LGBTQ+ Rights in the USA

For the past few years, every June, the Internet runs rampant with the colors of the rainbow to celebrate Pride Month. Companies from all over the USA rebrand their logos, painting them the color of the pride flag. However, while the Internet may seem to portray such a colorful acceptance of the LGBTQ+ community, homophobia still runs deep within the country.

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This gif shows the gay, lesbian, bisexual, transgender, pansexual, asexual, agender, nonbinary, intersex, and aromantic flags.

On June 26, 2015, the U.S. Supreme Court legalized same-sex marriage in all fifty states. However, less than a year later, the deadliest mass shooting in the US occurred. Pulse, a gay nightclub located in Orlando, Florida, was targeted by a security guard, who took the life of 49 people and injured 53. LGBTQ+ hate crimes have risen since 2014. Nearly 1 in 5 hate crimes are motivated by anti-LGBTQ bias, according to an NBC News article. Why is it, that after such a long time since same-sex marriage has been legalized, that hate crime towards LGBTQ is still rising? To answer that question: miseducation.

Several hate groups in the US have formed, such as the Westboro Baptist Church. The Westboro Baptist Church is well known for its flagrant hate speech, not just towards LGBTQ+ people, but towards other minority groups as well. Church members carry signs in their frequent protests, with phrases such as “YOU’RE GOING TO HELL”, “SAME-SEX MARRIAGE DOOMS NATIONS”, and “NOT ADAM & STEVE”. Hate groups such as these have formed all across America, spreading misinformation towards the uninformed. This leads to hate crime, such as LGBTQ+ people being jumped in the streets, bullying in school, and abuse at home.

In contrast, LGBTQ+ people around the country have planned pride parades, attended by members of the gay community, allies, and those who wish to learn. In June of 2019, a friend of mine attended the Chicago Pride Parade, and was kind enough to send me a few pictures she took so that I could edit it, one of which is the featured image of this post.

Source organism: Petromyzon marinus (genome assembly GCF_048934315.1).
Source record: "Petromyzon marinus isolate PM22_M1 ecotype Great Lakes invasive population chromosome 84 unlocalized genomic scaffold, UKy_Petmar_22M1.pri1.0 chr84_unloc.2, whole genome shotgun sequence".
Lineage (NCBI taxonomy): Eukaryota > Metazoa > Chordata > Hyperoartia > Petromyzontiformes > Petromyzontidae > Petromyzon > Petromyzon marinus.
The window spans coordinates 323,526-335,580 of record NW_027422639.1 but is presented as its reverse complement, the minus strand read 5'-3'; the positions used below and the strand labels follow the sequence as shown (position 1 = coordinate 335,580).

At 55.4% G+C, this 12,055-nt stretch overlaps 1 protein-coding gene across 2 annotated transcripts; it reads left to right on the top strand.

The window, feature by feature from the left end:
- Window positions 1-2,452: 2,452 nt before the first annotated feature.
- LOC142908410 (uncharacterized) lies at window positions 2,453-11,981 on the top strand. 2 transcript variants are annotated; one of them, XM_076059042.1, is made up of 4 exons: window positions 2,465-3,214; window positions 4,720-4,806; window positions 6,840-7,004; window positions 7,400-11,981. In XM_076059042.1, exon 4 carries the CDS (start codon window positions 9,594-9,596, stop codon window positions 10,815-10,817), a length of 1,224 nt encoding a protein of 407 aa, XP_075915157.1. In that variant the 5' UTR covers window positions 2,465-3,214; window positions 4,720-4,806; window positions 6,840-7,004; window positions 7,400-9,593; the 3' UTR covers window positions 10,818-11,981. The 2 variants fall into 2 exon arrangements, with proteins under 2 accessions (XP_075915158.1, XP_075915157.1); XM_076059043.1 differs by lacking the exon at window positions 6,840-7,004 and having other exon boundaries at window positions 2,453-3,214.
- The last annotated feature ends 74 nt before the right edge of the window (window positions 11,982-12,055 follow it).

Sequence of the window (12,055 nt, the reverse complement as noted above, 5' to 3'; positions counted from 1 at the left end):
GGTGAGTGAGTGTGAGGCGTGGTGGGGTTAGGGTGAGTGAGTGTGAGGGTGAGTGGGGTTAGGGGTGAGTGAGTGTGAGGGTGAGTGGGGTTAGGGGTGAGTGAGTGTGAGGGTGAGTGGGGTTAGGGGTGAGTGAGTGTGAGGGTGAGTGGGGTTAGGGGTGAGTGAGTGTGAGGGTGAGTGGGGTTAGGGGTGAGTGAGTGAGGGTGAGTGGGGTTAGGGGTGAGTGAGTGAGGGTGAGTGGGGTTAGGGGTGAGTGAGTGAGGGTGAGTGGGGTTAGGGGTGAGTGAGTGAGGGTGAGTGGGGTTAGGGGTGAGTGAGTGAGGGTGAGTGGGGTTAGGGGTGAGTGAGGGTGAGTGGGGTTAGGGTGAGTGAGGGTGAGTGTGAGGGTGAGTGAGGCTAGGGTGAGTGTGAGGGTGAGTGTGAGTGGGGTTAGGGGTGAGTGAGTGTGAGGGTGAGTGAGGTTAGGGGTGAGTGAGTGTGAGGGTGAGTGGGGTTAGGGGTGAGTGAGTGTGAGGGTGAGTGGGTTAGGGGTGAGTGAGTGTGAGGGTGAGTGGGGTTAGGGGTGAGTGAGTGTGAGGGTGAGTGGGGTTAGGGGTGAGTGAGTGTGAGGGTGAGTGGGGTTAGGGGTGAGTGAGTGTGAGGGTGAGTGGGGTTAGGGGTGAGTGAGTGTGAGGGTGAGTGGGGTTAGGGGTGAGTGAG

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Pride parades cause no harm to others, spreading awareness and happiness, whereas protests cause deaths, injuries, and misinformation. While progress has been made, proper education about the LGBTQ+ community in the US is still needed, as can be seen by the protests held by hate groups. In many schools in the US, GSA clubs, or Gender-Sexuality clubs, have risen up to spread knowledge about the community. Implementation of clubs like these help spread awareness about the importance of pride parades, as well as the importance of LGBTQ+ rights in the USA.

ME! by Taylor Swift featuring Brendon Urie from Panic! at the Disco

First off, I’m going to start by saying that I love Taylor Swift. I don’t really show it enough, but I LOVE her. I’ve been listening to her music since I was 7 or so, and I’ve seen her go through her different albums. I bought the Cornetto ice cream in the Philippines with her face on it, and I listen to her music on a daily basis.

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Colors in Black and White

I edited this picture with Gimp, thinking that it would be easy. Changing the colors to black and white? Easy. Coloring in the leaves with different colors? Time consuming. However, I still pushed through it, because I thought it had a good message. Even though life can be bleak and dark at times, there will always be those things that shine out in color. It might be sappy, but I think it fits in with my picture.

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A Library of Feminism

“The world was hers for the reading.”

-Betty Smith, A Tree Grows in Brooklyn

Hi! My name is Zayda. I was born on February 9, 2003, and I’m 15. I was born in New Jersey in the US, but I’m Filipino. I’ve been in Myanmar for eight years, almost nine. However, I still can’t speak Myanmar. I can speak Filipino and English fluently, and I used to learn ASL by signing to songs. I stopped, but I’m planning on taking it up again. I have a twin sister, my mom, my grandparents, three uncles, five cousins, and eight aunts.

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